VEYU release new record Underbelly, Getintothis’ Peter Guy reflects on a band hitting their stride and chats to vocalist Chris Beesley about their second coming.
There’s surely no game more fickle than that of the musical kind.
If supporters bemoan the controversies, commercialism and farcical tragicomedies of Modern Football then spare a minute for musicians and their beautiful game. For while footballers appear under a microscopic spotlight 24/7 365 days a year they can turn villain to hero (and back again) with a mere stroke of their left boot. All is forgiven and the bond between fan and club is seemingly near unbreakable.
Contrastingly, there’s little loyalty (let alone commercial reward) in the musical arena. The build ’em up, knock ’em down parade has been part and parcel of the industry long before the NME became a byword for the conveyor belt of hype. And in an era were an errant tweet can ruin a career, it’s becoming ever harder for those at the bottom of the music pyramid to climb their way to the top table.
Step forward VEYU.
When this writer first stumbled across them it was via a listing on Wirral music festival Astral Coast‘s poster. A day later we listened to their debut track Running – and was astonished enough to pen a hyperbolic ode calling them ‘Merseyside’s best new guitar band‘. They were. The track was, and still is, a melodious masterclass in Grade A grooves. The following month a ramshackle collective of friends, work colleagues and drug-fueled malcontents made the trip to New Brighton’s Floral Hall for an afternoon which resembled a primary school outing crossed with All Tomorrow’s Parties complete with seaside mania – all that was missing was the gift-shop candy-cane rock, a head count for the coach home and Shellac.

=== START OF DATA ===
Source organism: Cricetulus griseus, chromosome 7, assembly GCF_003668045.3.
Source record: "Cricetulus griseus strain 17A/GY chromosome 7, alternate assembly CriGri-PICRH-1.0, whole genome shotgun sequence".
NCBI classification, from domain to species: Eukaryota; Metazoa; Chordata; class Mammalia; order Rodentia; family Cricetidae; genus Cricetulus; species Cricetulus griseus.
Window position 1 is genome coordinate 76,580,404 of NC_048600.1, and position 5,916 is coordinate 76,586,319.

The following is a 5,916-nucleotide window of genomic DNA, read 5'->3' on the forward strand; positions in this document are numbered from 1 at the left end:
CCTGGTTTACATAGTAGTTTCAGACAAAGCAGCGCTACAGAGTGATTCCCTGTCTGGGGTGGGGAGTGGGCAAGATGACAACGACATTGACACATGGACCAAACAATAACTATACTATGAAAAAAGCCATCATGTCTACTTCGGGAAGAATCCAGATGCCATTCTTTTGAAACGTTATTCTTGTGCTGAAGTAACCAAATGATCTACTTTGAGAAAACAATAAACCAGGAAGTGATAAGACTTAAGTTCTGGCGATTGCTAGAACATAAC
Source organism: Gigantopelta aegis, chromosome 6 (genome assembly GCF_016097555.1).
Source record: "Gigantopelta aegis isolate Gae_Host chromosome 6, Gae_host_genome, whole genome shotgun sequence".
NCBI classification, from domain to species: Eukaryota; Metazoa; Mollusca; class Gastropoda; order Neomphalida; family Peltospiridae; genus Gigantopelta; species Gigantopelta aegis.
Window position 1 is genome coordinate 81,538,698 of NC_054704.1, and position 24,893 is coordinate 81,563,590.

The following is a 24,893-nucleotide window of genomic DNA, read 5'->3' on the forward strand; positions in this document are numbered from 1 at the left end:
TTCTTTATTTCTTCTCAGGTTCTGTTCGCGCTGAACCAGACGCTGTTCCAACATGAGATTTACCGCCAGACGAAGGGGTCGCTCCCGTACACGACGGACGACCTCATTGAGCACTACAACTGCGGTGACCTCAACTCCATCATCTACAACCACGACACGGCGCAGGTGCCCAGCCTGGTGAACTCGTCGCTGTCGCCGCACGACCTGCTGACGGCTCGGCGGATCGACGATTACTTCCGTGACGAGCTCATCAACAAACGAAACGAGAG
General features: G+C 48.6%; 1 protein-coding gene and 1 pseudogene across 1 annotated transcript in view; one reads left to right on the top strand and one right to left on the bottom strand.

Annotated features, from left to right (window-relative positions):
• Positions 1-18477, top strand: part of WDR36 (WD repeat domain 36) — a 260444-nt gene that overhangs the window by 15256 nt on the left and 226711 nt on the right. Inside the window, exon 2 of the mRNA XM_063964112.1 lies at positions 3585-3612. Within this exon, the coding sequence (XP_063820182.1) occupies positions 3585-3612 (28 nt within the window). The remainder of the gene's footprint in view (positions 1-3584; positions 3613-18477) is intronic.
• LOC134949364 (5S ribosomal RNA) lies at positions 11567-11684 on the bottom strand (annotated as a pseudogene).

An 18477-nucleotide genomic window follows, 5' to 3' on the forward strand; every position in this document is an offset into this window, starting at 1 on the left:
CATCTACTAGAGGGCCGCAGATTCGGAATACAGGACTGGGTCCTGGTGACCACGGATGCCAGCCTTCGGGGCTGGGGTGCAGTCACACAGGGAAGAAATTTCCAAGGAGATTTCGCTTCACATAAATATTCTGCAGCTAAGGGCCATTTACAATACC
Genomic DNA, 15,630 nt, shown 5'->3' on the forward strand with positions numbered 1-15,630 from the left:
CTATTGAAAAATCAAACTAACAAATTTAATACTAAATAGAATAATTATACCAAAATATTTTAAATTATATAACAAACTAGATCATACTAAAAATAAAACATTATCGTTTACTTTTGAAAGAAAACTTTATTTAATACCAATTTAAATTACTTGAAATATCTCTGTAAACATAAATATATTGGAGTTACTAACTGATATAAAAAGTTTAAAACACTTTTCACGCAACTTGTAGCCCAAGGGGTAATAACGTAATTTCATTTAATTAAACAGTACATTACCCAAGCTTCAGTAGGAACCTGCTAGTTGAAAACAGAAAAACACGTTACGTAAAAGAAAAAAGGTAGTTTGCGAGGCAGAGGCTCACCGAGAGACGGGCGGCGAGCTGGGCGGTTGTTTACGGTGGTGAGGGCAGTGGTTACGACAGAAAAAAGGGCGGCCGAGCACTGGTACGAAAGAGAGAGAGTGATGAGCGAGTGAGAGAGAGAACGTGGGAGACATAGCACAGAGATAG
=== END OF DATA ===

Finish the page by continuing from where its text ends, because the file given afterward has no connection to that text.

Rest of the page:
During a glorious afternoon down the Wirral peninsula we narrowly evaded a fight on the beach with an irate middle-aged man, consumed our body weight in Caffe Cream‘s desserts and watched VEYU live up to our proclamation as not only Merseyside’s best new guitar band – but Merseyside’s best new band. It was undeniable. When they took to the stage, the entire room was bouncing – and though they only played for 30 minutes in what resembled a school hall, everyone was talking about them – and the subsequent week Merseyside music social media was chattering about this new band with the unmistakable name.